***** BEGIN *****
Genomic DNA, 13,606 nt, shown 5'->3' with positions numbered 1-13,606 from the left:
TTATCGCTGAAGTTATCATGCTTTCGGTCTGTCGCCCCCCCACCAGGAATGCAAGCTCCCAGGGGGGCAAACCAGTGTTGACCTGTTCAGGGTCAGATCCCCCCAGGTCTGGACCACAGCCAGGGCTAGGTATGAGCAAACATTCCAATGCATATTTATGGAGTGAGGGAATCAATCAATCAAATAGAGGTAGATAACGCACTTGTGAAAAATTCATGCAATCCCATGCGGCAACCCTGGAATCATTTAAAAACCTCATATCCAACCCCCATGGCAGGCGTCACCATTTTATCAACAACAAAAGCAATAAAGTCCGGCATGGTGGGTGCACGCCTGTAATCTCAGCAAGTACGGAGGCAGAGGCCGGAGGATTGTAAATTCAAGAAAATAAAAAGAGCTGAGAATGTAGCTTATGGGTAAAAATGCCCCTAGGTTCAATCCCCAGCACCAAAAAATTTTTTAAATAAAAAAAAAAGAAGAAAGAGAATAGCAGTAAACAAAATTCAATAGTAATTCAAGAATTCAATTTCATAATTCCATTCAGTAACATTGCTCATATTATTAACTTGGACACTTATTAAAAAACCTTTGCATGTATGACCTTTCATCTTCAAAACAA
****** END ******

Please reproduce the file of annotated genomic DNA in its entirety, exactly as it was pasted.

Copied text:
Genomic DNA, 13,606 nt, shown 5'->3' with positions numbered 1-13,606 from the left:
TTATCGCTGAAGTTATCATGCTTTCGGTCTGTCGCCCCCCCACCAGGAATGCAAGCTCCCAGGGGGGCAAACCAGTGTTGACCTGTTCAGGGTCAGATCCCCCCAGGTCTGGACCACAGCCAGGGCTAGGTATGAGCAAACATTCCAATGCATATTTATGGAGTGAGGGAATCAATCAATCAAATAGAGGTAGATAACGCACTTGTGAAAAATTCATGCAATCCCATGCGGCAACCCTGGAATCATTTAAAAACCTCATATCCAACCCCCATGGCAGGCGTCACCATTTTATCAACAACAAAAGCAATAAAGTCCGGCATGGTGGGTGCACGCCTGTAATCTCAGCAAGTACGGAGGCAGAGGCCGGAGGATTGTAAATTCAAGAAAATAAAAAGAGCTGAGAATGTAGCTTATGGGTAAAAATGCCCCTAGGTTCAATCCCCAGCACCAAAAAATTTTTTAAATAAAAAAAAAAGAAGAAAGAGAATAGCAGTAAACAAAATTCAATAGTAATTCAAGAATTCAATTTCATAATTCCATTCAGTAACATTGCTCATATTATTAACTTGGACACTTATTAAAAAACCTTTGCATGTATGACCTTTCATCTTCAAAACAA